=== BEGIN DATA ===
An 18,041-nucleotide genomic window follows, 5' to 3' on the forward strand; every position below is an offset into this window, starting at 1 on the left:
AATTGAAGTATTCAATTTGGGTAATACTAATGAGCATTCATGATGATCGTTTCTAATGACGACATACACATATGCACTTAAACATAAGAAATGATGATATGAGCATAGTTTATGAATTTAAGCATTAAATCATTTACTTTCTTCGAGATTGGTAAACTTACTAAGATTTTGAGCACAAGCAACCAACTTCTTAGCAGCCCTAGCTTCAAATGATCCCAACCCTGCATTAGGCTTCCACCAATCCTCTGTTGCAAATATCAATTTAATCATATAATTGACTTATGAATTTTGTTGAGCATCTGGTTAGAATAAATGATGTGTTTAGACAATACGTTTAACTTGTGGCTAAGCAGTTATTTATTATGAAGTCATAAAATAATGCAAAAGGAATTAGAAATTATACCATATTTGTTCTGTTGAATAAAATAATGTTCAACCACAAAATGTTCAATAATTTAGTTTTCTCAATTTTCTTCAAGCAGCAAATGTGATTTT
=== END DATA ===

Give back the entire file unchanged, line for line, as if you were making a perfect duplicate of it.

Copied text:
An 18,041-nucleotide genomic window follows, 5' to 3' on the forward strand; every position below is an offset into this window, starting at 1 on the left:
AATTGAAGTATTCAATTTGGGTAATACTAATGAGCATTCATGATGATCGTTTCTAATGACGACATACACATATGCACTTAAACATAAGAAATGATGATATGAGCATAGTTTATGAATTTAAGCATTAAATCATTTACTTTCTTCGAGATTGGTAAACTTACTAAGATTTTGAGCACAAGCAACCAACTTCTTAGCAGCCCTAGCTTCAAATGATCCCAACCCTGCATTAGGCTTCCACCAATCCTCTGTTGCAAATATCAATTTAATCATATAATTGACTTATGAATTTTGTTGAGCATCTGGTTAGAATAAATGATGTGTTTAGACAATACGTTTAACTTGTGGCTAAGCAGTTATTTATTATGAAGTCATAAAATAATGCAAAAGGAATTAGAAATTATACCATATTTGTTCTGTTGAATAAAATAATGTTCAACCACAAAATGTTCAATAATTTAGTTTTCTCAATTTTCTTCAAGCAGCAAATGTGATTTT